Sixty-four men and women with criminal records for drink-driving have been approved for a career in teaching by the General Teaching Council for Wales (GTCW) over the past two years, it has emerged.
According to figures obtained by TES Cymru, just two drink drivers seeking teacher registration were turned down by the regulatory body.
The council has launched 192 investigations following positive Criminal Records Bureau checks since mid-2006. Nineteen went on to a public hearing.
Hayden Llewellyn, deputy chief executive of the GTCW, said drink-driving was the offence most commonly raised during CRB checks. "That's the same with other official regulators as well," he said.
He said most were newly qualified teachers with recent drink-drive convictions or older people with past convictions who were looking to change careers.
According to Mr Llewellyn, a GTCW committee considering the applicant takes into account the number and seriousness of the offences, coupled with their experience, qualifications and their overall fitness to practise.
Last month, a woman from Swansea was allowed to register as a teacher despite serving a driving ban for being three times over the drink-drive limit. The committee was impressed by her "attitude and commitment", backed by a series of glowing references.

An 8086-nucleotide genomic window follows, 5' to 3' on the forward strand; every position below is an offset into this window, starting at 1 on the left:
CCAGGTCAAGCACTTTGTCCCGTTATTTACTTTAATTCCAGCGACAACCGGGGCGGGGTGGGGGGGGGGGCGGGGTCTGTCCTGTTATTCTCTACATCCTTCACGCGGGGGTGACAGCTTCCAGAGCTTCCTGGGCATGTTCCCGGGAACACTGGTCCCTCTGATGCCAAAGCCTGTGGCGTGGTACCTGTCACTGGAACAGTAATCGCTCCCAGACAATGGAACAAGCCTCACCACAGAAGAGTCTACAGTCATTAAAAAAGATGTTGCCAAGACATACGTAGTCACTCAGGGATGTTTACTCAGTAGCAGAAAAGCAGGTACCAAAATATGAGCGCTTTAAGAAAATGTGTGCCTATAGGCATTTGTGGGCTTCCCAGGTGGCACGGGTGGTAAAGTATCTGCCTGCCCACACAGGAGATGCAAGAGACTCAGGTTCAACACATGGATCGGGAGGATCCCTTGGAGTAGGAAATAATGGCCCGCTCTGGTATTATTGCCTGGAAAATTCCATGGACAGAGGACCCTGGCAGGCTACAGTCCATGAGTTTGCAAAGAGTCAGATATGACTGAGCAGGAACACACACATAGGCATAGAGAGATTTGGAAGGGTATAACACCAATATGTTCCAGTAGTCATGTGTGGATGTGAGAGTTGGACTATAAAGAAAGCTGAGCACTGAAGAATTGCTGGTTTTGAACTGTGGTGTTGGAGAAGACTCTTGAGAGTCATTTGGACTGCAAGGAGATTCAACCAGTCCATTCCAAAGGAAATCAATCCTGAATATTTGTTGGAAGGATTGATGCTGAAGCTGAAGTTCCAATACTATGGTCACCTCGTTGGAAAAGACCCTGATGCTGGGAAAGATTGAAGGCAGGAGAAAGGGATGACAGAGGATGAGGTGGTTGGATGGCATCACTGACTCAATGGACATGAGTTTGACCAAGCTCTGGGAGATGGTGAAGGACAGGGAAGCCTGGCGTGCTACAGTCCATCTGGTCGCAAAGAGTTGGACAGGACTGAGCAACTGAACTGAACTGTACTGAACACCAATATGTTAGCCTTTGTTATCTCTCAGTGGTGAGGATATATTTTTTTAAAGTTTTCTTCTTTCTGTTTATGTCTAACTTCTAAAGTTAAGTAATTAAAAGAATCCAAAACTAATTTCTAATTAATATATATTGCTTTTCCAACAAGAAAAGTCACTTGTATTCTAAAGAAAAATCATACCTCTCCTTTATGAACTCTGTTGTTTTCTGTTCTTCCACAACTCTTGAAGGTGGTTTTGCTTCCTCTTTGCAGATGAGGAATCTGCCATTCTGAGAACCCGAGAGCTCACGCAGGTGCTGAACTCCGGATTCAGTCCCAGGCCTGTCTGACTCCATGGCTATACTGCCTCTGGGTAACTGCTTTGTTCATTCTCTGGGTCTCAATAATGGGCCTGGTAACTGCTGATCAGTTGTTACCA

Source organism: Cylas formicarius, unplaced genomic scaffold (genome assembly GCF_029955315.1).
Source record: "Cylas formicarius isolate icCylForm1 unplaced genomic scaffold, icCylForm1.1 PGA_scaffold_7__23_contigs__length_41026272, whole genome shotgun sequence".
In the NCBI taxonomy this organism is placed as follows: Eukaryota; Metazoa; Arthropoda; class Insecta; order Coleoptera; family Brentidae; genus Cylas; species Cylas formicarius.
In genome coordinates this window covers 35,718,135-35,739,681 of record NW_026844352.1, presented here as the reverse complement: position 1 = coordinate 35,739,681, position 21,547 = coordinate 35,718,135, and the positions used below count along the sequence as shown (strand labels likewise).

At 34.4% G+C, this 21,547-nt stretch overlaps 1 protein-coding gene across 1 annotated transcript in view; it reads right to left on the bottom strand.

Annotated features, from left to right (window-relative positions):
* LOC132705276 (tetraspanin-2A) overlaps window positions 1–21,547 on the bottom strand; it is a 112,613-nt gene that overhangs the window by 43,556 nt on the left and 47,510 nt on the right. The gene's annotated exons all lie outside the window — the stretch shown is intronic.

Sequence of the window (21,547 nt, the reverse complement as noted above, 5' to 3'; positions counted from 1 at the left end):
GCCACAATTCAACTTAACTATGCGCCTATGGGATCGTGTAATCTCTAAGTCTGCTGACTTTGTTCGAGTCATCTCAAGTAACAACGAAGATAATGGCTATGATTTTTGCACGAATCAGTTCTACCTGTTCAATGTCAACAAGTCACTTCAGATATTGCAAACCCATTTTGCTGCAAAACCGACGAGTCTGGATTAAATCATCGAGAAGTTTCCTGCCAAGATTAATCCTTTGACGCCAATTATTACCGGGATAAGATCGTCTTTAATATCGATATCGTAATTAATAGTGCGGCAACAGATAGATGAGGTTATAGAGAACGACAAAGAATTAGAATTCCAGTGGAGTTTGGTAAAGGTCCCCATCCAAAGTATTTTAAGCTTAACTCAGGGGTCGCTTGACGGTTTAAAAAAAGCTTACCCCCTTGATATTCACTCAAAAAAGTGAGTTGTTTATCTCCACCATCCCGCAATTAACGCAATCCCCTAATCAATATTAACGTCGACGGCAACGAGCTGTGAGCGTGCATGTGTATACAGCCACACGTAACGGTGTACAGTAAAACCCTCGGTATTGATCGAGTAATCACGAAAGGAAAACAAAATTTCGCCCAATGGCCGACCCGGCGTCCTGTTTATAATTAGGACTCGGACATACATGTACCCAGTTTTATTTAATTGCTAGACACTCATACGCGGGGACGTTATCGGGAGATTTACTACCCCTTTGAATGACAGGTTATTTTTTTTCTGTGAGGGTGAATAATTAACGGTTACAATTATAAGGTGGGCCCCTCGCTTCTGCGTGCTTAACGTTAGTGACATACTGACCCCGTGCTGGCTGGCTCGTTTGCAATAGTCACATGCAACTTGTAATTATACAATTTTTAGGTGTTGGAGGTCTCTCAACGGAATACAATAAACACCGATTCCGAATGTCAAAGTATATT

Last month's public hearing in Cardiff heard that a newly qualified teacher in her twenties had drunk six glasses of wine and started to drive home after a row with her boyfriend in May 2007.
It was argued that drink-driving is a "reckless and dangerous offence" that could harm the reputation of the teaching profession.
But the woman's union representative, David Browne, of the NASUWT, said: "Teachers are humans, they all make mistakes. She will have the stigma with her for the rest of her life."
When Gareth Jones, secretary of heads' union ASCL Cymru, asked the aspiring modern foreign languages teacher how she would react if her pupils raised the subject of drink-driving, she said she would be honest.
Speaking after the case, Mr Jones said individual governing bodies would decide whether a teacher with a conviction is suitable for their school, but a drink-drive record is unlikely to put them off.
Iwan Guy of the National Association of Head Teachers Cymru, said heads are open-minded about drink-drive convictions, and suggested the majority would accept the GTCW's verdicts in the drink-drive cases.
Carole Whittingham, who set up the Campaign Against Drinking and Driving (CADD) in memory of her son who was killed by a drink driver, said each case should be taken on its own merits.
"I certainly wouldn't want to see habitual offenders allowed to teach in the classroom," she said.